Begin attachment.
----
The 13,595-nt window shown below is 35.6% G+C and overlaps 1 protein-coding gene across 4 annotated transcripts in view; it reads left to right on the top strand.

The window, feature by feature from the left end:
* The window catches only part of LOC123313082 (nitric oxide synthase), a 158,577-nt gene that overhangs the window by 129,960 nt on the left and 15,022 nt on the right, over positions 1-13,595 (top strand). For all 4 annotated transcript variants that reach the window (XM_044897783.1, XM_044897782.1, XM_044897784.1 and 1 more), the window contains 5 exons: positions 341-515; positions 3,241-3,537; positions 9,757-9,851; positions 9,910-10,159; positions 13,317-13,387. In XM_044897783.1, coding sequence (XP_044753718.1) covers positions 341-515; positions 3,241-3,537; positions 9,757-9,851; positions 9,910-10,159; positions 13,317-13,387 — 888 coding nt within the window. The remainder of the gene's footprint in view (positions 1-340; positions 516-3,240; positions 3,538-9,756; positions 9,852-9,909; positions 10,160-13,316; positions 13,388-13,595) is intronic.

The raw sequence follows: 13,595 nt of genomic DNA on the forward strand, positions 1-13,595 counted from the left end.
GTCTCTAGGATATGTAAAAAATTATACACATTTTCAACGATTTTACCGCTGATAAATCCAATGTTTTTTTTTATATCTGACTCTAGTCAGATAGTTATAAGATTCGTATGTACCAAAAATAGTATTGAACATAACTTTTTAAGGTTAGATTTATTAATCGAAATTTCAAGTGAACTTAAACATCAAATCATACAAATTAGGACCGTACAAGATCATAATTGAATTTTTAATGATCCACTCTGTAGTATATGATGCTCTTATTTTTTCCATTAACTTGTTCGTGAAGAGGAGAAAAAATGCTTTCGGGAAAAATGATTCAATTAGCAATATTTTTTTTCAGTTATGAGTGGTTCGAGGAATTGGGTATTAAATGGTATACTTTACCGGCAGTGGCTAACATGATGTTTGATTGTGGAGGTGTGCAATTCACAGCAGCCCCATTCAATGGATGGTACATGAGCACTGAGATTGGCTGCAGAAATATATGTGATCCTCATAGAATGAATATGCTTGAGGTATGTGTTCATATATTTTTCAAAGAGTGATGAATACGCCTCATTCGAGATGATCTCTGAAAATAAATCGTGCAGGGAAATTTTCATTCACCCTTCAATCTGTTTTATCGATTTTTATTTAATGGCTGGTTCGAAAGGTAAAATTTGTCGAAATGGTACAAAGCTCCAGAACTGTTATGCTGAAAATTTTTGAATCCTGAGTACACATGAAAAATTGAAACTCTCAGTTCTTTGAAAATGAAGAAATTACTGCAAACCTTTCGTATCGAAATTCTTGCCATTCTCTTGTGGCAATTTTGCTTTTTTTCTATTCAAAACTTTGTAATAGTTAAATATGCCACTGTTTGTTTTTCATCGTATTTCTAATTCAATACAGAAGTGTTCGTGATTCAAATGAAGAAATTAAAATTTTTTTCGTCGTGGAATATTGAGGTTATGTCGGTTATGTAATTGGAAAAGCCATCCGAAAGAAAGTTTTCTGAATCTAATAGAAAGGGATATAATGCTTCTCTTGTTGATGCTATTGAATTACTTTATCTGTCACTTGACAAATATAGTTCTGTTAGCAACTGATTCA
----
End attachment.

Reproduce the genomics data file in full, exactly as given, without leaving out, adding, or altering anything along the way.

The 13,595-nt window shown below is 35.6% G+C and overlaps 1 protein-coding gene across 4 annotated transcripts in view; it reads left to right on the top strand.

The window, feature by feature from the left end:
* The window catches only part of LOC123313082 (nitric oxide synthase), a 158,577-nt gene that overhangs the window by 129,960 nt on the left and 15,022 nt on the right, over positions 1-13,595 (top strand). For all 4 annotated transcript variants that reach the window (XM_044897783.1, XM_044897782.1, XM_044897784.1 and 1 more), the window contains 5 exons: positions 341-515; positions 3,241-3,537; positions 9,757-9,851; positions 9,910-10,159; positions 13,317-13,387. In XM_044897783.1, coding sequence (XP_044753718.1) covers positions 341-515; positions 3,241-3,537; positions 9,757-9,851; positions 9,910-10,159; positions 13,317-13,387 — 888 coding nt within the window. The remainder of the gene's footprint in view (positions 1-340; positions 516-3,240; positions 3,538-9,756; positions 9,852-9,909; positions 10,160-13,316; positions 13,388-13,595) is intronic.

The raw sequence follows: 13,595 nt of genomic DNA on the forward strand, positions 1-13,595 counted from the left end.
GTCTCTAGGATATGTAAAAAATTATACACATTTTCAACGATTTTACCGCTGATAAATCCAATGTTTTTTTTTATATCTGACTCTAGTCAGATAGTTATAAGATTCGTATGTACCAAAAATAGTATTGAACATAACTTTTTAAGGTTAGATTTATTAATCGAAATTTCAAGTGAACTTAAACATCAAATCATACAAATTAGGACCGTACAAGATCATAATTGAATTTTTAATGATCCACTCTGTAGTATATGATGCTCTTATTTTTTCCATTAACTTGTTCGTGAAGAGGAGAAAAAATGCTTTCGGGAAAAATGATTCAATTAGCAATATTTTTTTTCAGTTATGAGTGGTTCGAGGAATTGGGTATTAAATGGTATACTTTACCGGCAGTGGCTAACATGATGTTTGATTGTGGAGGTGTGCAATTCACAGCAGCCCCATTCAATGGATGGTACATGAGCACTGAGATTGGCTGCAGAAATATATGTGATCCTCATAGAATGAATATGCTTGAGGTATGTGTTCATATATTTTTCAAAGAGTGATGAATACGCCTCATTCGAGATGATCTCTGAAAATAAATCGTGCAGGGAAATTTTCATTCACCCTTCAATCTGTTTTATCGATTTTTATTTAATGGCTGGTTCGAAAGGTAAAATTTGTCGAAATGGTACAAAGCTCCAGAACTGTTATGCTGAAAATTTTTGAATCCTGAGTACACATGAAAAATTGAAACTCTCAGTTCTTTGAAAATGAAGAAATTACTGCAAACCTTTCGTATCGAAATTCTTGCCATTCTCTTGTGGCAATTTTGCTTTTTTTCTATTCAAAACTTTGTAATAGTTAAATATGCCACTGTTTGTTTTTCATCGTATTTCTAATTCAATACAGAAGTGTTCGTGATTCAAATGAAGAAATTAAAATTTTTTTCGTCGTGGAATATTGAGGTTATGTCGGTTATGTAATTGGAAAAGCCATCCGAAAGAAAGTTTTCTGAATCTAATAGAAAGGGATATAATGCTTCTCTTGTTGATGCTATTGAATTACTTTATCTGTCACTTGACAAATATAGTTCTGTTAGCAACTGATTCA